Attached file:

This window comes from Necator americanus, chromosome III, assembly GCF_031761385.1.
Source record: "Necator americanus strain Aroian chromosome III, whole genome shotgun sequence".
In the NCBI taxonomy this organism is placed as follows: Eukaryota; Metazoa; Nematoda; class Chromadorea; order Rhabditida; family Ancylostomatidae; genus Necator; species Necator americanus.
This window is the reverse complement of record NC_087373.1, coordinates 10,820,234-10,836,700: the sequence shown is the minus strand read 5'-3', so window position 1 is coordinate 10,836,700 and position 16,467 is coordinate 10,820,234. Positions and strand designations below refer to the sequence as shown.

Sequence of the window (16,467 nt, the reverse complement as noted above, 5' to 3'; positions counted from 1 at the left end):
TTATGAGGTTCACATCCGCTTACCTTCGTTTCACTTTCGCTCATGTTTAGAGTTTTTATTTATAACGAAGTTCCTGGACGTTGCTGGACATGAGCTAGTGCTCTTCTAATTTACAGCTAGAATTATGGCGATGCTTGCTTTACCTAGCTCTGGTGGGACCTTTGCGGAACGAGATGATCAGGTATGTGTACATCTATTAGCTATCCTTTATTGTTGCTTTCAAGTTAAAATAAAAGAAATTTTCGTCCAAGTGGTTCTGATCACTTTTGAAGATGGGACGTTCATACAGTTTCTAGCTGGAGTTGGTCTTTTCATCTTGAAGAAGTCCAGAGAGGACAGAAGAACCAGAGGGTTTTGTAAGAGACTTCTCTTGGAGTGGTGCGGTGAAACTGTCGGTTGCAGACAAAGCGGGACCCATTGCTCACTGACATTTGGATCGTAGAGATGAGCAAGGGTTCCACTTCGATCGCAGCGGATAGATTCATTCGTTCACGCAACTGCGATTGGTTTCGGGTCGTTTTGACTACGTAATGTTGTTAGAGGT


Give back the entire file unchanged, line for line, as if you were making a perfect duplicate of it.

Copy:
This window comes from Necator americanus, chromosome III, assembly GCF_031761385.1.
Source record: "Necator americanus strain Aroian chromosome III, whole genome shotgun sequence".
In the NCBI taxonomy this organism is placed as follows: Eukaryota; Metazoa; Nematoda; class Chromadorea; order Rhabditida; family Ancylostomatidae; genus Necator; species Necator americanus.
This window is the reverse complement of record NC_087373.1, coordinates 10,820,234-10,836,700: the sequence shown is the minus strand read 5'-3', so window position 1 is coordinate 10,836,700 and position 16,467 is coordinate 10,820,234. Positions and strand designations below refer to the sequence as shown.

Sequence of the window (16,467 nt, the reverse complement as noted above, 5' to 3'; positions counted from 1 at the left end):
TTATGAGGTTCACATCCGCTTACCTTCGTTTCACTTTCGCTCATGTTTAGAGTTTTTATTTATAACGAAGTTCCTGGACGTTGCTGGACATGAGCTAGTGCTCTTCTAATTTACAGCTAGAATTATGGCGATGCTTGCTTTACCTAGCTCTGGTGGGACCTTTGCGGAACGAGATGATCAGGTATGTGTACATCTATTAGCTATCCTTTATTGTTGCTTTCAAGTTAAAATAAAAGAAATTTTCGTCCAAGTGGTTCTGATCACTTTTGAAGATGGGACGTTCATACAGTTTCTAGCTGGAGTTGGTCTTTTCATCTTGAAGAAGTCCAGAGAGGACAGAAGAACCAGAGGGTTTTGTAAGAGACTTCTCTTGGAGTGGTGCGGTGAAACTGTCGGTTGCAGACAAAGCGGGACCCATTGCTCACTGACATTTGGATCGTAGAGATGAGCAAGGGTTCCACTTCGATCGCAGCGGATAGATTCATTCGTTCACGCAACTGCGATTGGTTTCGGGTCGTTTTGACTACGTAATGTTGTTAGAGGT